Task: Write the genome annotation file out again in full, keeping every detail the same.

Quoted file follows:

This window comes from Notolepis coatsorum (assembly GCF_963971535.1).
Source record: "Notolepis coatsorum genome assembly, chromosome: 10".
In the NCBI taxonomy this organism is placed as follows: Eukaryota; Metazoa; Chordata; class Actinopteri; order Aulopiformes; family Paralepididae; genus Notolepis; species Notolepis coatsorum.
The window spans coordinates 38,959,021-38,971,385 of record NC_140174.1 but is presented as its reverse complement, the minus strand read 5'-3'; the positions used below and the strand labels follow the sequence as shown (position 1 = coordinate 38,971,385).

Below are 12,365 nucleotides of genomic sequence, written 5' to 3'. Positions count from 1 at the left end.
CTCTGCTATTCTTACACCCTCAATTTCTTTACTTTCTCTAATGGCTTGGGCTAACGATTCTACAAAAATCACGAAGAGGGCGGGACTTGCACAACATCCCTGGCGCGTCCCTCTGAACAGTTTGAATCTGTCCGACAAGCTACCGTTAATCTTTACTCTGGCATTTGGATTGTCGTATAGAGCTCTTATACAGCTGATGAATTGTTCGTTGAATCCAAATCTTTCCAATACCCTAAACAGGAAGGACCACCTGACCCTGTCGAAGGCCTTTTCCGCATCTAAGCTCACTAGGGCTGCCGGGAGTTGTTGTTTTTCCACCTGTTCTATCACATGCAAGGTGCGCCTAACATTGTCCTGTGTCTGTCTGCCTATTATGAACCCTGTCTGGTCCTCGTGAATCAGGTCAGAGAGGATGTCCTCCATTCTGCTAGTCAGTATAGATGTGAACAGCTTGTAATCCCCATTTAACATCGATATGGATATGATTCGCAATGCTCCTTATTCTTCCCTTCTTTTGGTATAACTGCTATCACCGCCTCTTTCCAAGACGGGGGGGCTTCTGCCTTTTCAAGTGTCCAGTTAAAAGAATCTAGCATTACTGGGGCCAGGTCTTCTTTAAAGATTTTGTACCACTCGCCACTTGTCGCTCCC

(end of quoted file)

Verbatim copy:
This window comes from Notolepis coatsorum (assembly GCF_963971535.1).
Source record: "Notolepis coatsorum genome assembly, chromosome: 10".
In the NCBI taxonomy this organism is placed as follows: Eukaryota; Metazoa; Chordata; class Actinopteri; order Aulopiformes; family Paralepididae; genus Notolepis; species Notolepis coatsorum.
The window spans coordinates 38,959,021-38,971,385 of record NC_140174.1 but is presented as its reverse complement, the minus strand read 5'-3'; the positions used below and the strand labels follow the sequence as shown (position 1 = coordinate 38,971,385).

Below are 12,365 nucleotides of genomic sequence, written 5' to 3'. Positions count from 1 at the left end.
CTCTGCTATTCTTACACCCTCAATTTCTTTACTTTCTCTAATGGCTTGGGCTAACGATTCTACAAAAATCACGAAGAGGGCGGGACTTGCACAACATCCCTGGCGCGTCCCTCTGAACAGTTTGAATCTGTCCGACAAGCTACCGTTAATCTTTACTCTGGCATTTGGATTGTCGTATAGAGCTCTTATACAGCTGATGAATTGTTCGTTGAATCCAAATCTTTCCAATACCCTAAACAGGAAGGACCACCTGACCCTGTCGAAGGCCTTTTCCGCATCTAAGCTCACTAGGGCTGCCGGGAGTTGTTGTTTTTCCACCTGTTCTATCACATGCAAGGTGCGCCTAACATTGTCCTGTGTCTGTCTGCCTATTATGAACCCTGTCTGGTCCTCGTGAATCAGGTCAGAGAGGATGTCCTCCATTCTGCTAGTCAGTATAGATGTGAACAGCTTGTAATCCCCATTTAACATCGATATGGATATGATTCGCAATGCTCCTTATTCTTCCCTTCTTTTGGTATAACTGCTATCACCGCCTCTTTCCAAGACGGGGGGGCTTCTGCCTTTTCAAGTGTCCAGTTAAAAGAATCTAGCATTACTGGGGCCAGGTCTTCTTTAAAGATTTTGTACCACTCGCCACTTGTCGCTCCC